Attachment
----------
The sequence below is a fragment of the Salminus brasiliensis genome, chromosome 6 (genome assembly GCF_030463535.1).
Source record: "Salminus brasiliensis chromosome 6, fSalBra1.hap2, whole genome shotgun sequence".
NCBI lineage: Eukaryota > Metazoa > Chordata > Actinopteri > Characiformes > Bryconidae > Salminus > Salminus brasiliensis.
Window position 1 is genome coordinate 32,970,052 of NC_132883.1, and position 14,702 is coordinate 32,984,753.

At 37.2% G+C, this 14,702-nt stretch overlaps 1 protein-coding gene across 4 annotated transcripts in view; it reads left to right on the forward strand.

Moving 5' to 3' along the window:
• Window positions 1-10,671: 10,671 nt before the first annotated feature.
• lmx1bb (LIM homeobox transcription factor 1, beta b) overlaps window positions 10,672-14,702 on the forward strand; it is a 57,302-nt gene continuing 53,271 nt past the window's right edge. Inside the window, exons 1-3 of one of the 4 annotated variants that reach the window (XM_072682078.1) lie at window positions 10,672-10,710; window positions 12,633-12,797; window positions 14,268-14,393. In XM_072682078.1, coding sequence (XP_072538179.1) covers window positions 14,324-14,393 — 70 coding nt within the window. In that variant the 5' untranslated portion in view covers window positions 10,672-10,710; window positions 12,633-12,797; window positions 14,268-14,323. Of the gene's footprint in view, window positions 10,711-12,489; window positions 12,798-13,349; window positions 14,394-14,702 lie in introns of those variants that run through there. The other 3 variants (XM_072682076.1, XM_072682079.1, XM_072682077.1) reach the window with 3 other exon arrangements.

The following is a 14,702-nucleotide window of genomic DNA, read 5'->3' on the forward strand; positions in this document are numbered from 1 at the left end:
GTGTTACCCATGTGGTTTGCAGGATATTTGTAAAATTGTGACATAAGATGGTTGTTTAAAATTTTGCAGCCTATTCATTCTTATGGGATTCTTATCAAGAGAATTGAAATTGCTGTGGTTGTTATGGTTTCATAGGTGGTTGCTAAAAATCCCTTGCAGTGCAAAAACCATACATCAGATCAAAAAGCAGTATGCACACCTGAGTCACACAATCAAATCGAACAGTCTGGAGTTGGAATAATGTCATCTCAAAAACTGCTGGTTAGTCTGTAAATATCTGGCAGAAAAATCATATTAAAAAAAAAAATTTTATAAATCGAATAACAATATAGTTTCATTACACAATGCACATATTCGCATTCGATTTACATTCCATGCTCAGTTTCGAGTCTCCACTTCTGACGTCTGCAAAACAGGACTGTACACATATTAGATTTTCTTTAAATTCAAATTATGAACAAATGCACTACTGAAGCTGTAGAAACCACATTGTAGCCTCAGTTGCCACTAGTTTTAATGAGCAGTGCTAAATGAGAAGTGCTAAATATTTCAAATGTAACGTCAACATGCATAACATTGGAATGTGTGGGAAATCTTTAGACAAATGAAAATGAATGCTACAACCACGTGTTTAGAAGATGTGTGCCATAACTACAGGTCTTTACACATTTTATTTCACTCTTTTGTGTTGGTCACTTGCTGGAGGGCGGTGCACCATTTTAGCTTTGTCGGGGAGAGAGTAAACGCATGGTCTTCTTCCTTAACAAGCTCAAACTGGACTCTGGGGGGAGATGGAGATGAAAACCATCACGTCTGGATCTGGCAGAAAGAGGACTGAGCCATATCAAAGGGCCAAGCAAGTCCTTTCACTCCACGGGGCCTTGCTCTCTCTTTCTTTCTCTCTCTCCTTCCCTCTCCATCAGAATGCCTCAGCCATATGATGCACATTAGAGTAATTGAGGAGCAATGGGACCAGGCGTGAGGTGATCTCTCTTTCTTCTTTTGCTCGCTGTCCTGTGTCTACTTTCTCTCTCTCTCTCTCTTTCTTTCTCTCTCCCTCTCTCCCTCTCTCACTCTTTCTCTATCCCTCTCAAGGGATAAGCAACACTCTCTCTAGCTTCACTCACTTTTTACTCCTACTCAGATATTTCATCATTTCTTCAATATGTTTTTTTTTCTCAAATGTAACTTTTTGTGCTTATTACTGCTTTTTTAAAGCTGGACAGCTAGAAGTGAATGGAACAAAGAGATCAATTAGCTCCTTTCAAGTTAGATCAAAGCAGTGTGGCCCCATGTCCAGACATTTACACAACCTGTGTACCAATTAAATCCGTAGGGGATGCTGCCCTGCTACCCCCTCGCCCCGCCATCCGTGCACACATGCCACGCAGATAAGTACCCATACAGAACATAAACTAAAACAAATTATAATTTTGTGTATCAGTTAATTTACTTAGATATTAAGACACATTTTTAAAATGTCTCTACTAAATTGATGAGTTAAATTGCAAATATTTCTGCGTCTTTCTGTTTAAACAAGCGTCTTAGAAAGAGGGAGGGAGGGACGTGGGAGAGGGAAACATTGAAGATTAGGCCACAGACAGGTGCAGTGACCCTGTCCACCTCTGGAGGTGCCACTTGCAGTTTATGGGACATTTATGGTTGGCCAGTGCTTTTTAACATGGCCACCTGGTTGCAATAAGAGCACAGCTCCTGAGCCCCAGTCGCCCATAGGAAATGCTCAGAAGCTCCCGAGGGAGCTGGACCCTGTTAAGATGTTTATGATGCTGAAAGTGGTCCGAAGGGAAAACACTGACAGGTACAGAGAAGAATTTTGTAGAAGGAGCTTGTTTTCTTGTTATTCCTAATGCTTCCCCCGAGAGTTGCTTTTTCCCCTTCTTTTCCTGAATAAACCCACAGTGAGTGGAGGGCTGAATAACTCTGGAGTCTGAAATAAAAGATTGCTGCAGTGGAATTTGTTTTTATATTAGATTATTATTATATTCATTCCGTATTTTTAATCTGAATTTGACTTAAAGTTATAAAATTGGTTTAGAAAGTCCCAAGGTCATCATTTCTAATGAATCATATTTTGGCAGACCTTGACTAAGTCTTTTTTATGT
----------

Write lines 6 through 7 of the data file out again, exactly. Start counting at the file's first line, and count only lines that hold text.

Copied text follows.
Moving 5' to 3' along the window:
• Window positions 1-10,671: 10,671 nt before the first annotated feature.